4 January 2012
Fortuna Bay and Shackleton Hike to Stromness Bay
Sunrise brought a surprise from Antarctica: huge tabular icebergs surrounded the ship as the officers and expedition leader scouted Hercules Bay. The ice was quite beautiful in the bright morning light, contrasting white and blue against the dark mountain slopes of South Georgia. These are pieces of the
B-15 ice sheet that broke loose from the Ross Ice Shelf in West Antarctica in 2001 and took eleven years to drift north and east to South Georgia, where a significant piece offshore recently broke into innumerable massive chunks that have drifted to shore.
We’d hoped to land and zodiac cruise in tiny Hercules Bay for another look at Macaroni Penguins but conditions were too rough, so we moved on to sheltered Fortuna Bay. Two huge bergs in the bay dwarfed our ship, close enough to the anchorage that Zodiacs ferrying passengers to shore were able to cruise over for a look.The landscape, geology, and wildlife of South Georgia continue to impress.
Fortuna Bay has a colony of several thousand King Penguins on the outwash plain of the Konig Glacier, an easy walk from the landing. Staff photographers Tom Murphy and Scott Davis set up near the colony to share photo tips. Our bird expert, Jim Danzenbaker, kept watch with other eager observers hoping to see a pair of King Penguins exchange their egg. The parents take turns holding the huge egg on top of their feet and covered with a warm, bare flap of belly skin, just like Emperor Penguins do, while the other goes to sea to fish for hours or days. When it’s time to trade places there can be hours of gesturing, calling, and touching before the parent with the egg feels confident enough to entrust the egg to its partner. Today no complete egg exchange was see,n though many times a brooding parent would lean down, pull up the belly flap using subcutaneous muscles, and check to make sure the egg is still there.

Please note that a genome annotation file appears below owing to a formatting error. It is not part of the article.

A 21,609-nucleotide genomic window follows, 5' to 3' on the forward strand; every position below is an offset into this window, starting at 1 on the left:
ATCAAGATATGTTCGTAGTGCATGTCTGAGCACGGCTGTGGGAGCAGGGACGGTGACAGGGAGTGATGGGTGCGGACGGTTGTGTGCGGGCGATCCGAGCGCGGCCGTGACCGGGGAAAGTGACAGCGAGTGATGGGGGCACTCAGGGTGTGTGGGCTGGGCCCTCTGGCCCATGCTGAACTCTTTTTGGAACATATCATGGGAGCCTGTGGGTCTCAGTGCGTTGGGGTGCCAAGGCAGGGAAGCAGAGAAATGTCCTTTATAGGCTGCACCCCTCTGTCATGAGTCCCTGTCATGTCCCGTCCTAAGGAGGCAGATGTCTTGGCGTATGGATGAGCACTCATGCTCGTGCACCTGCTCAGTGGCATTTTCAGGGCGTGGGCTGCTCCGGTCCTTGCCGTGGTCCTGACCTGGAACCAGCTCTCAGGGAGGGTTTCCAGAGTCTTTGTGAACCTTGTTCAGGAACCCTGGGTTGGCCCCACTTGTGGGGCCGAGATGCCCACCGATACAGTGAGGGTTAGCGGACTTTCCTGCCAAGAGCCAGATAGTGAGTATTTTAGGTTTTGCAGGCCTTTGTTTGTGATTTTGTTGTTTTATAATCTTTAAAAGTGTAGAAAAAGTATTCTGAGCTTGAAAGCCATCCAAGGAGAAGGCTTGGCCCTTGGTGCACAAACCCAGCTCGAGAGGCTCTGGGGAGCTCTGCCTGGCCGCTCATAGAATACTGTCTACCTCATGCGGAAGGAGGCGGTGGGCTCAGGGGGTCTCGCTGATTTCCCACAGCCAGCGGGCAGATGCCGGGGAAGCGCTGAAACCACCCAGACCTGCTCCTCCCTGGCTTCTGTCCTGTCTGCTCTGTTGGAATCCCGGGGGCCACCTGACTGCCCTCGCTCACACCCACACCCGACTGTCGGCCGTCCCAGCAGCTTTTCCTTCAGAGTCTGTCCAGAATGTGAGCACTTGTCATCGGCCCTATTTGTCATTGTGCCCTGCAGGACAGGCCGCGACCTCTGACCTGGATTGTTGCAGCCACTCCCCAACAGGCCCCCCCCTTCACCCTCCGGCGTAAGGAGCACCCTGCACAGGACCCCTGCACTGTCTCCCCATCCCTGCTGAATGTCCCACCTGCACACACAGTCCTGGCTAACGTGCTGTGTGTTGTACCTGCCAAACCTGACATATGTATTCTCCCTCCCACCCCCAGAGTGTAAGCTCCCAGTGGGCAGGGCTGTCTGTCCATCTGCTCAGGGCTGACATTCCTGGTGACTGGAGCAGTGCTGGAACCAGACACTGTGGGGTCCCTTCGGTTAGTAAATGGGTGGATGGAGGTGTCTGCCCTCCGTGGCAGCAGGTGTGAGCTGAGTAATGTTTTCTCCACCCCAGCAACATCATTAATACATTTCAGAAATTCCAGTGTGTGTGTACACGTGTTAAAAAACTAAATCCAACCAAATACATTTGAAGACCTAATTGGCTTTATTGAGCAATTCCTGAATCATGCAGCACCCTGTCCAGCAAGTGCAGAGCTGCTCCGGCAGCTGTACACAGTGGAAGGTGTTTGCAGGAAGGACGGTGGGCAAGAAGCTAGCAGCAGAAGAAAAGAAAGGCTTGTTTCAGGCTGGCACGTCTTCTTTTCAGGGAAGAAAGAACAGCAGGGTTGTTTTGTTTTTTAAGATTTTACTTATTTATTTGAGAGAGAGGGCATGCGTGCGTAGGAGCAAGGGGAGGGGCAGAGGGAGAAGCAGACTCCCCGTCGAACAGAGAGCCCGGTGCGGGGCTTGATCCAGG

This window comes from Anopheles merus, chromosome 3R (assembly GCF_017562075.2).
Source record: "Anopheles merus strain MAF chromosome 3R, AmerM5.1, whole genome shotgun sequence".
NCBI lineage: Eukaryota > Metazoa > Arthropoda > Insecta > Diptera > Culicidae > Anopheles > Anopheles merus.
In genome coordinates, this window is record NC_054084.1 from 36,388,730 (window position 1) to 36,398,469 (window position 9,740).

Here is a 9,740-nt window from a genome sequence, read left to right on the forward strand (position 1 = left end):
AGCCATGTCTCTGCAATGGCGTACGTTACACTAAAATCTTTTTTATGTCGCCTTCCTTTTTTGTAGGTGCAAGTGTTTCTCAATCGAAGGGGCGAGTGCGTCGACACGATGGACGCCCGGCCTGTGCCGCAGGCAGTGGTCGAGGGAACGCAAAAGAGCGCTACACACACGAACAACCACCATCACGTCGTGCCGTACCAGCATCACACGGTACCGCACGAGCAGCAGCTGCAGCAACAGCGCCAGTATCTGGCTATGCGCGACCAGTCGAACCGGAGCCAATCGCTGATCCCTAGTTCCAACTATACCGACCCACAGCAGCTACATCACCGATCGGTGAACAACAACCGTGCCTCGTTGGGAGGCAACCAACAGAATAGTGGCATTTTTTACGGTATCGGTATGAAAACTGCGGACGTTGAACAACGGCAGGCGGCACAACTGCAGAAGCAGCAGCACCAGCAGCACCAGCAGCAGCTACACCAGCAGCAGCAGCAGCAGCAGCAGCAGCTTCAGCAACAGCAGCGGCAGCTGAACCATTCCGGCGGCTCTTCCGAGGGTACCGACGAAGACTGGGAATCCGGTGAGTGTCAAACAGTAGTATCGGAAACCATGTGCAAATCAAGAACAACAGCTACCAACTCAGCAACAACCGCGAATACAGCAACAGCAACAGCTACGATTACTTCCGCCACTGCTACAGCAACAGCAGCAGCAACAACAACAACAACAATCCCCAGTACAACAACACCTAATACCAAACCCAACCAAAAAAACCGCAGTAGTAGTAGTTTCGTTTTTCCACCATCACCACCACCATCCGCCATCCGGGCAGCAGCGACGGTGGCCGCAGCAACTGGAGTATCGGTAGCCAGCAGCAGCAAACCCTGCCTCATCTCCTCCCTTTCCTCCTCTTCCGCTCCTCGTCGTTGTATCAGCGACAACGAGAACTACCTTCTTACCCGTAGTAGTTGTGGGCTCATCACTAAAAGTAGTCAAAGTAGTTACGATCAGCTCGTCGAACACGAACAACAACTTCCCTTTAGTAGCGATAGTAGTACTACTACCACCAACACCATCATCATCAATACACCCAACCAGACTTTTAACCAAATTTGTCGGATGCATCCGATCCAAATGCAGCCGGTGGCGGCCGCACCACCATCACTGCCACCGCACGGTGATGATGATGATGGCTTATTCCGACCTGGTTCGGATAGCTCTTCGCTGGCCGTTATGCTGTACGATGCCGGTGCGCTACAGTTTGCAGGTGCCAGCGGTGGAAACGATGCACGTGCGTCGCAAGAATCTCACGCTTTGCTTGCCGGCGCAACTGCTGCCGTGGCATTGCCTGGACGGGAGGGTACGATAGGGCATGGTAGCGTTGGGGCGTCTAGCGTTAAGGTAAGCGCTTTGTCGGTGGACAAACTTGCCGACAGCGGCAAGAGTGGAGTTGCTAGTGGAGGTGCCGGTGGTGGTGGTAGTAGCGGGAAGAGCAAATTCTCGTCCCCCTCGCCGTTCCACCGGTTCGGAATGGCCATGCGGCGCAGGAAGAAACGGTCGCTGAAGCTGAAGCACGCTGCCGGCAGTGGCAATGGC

King Penguins have a fourteen-month breeding cycle and in addition to the many eggs on parental feet, there are swarms of last year’s nearly-grown chicks wandering around. Some are completely covered with long, brown filamentous down, and others are in various stages of transformation into sleek, waterproof adult feathers — but molting is a messy process and they look very funny with patchwork coats as they molt. A lot of the youngsters are curious and/or hungry and a few people who sat still long enough had very close encounters.
All over the mile-long beach, the sheer number (and cuteness) of Antarctic fur seal pups captivated most of us. One blonde seal pup, not an albino but a one-in-a-thousand light color morph, chased and play-fought with other typical dark chocolate pups in the tussac grass.
We had sandwiches for lunch on shore and then seventy-two people set out to retrace the last leg of Shackleton’s famous trek after lunch, 5 km up and over a pass to Stromness Bay. The historic explorers had descended from the ice cap into Fortuna Bay, and while resting, they heard the whistle of Stromness Whaling Station and knew they were almost rescued.
We started up through the tussac past elephant seals and found fur seals surprisingly high up onto the slopes. Soon we were out of the vegetation and into loose scree, with great views of our ship and glaciers below. Richard Alley said we were climbing a “molting moraine” because the tufts of dry grass looked like the long feathers the young King Penguins were shedding.
Near the top of the pass we stopped at Crean Lake to share some summit chocolate and watch Antarctic Terns fishing and calling. The views of glaciers and peaks were marvelous with dramatic clouds. Once we topped over into the Stromness valley, the sudden view of the deep blue bay dotted with huge icebergs brought oohs and ahhs. Then we got to slide on our seats down a terrific ski-worthy snowfield with more hoots and hollers. Near the bottom we marveled at the 50-foot waterfall that Shackleton, Crean, and Worsley descended with their last piece of rope before walking the last flat kilometer out to the whaling station on the shore.
Fortuna Bay and Stromness both reveal highly deformed Cumberland Bay Formation strata. We saw primary bedding showing nice turbidites with fining upwards sequences, crosscut by cleavage and intensely folded and refolded in several places.
The rocks themselves play a role in Shackleton’s history. On the descent through Shackleton Valley toward Stromness, we could see the same enormous overturned fold soaring above the station that Shackleton recognized as he crested the pass. Even before he could see the whaling station the rocks told him he was close to rescue.
Today the whaling station is cordoned off because of asbestos and the potential for flying debris if the wind picks up. Seeing the rusting corrugated roofs and machinery was our first taste of the significance of whaling in the early 20th Century here. There were also plenty of very active fur seals and many elephant seals to entertain us, and a few Gentoo Penguins commuting from the beach to their colony nearby.
– Kate Spencer, Staff Naturalist; Cheesemans’ Ecology Safaris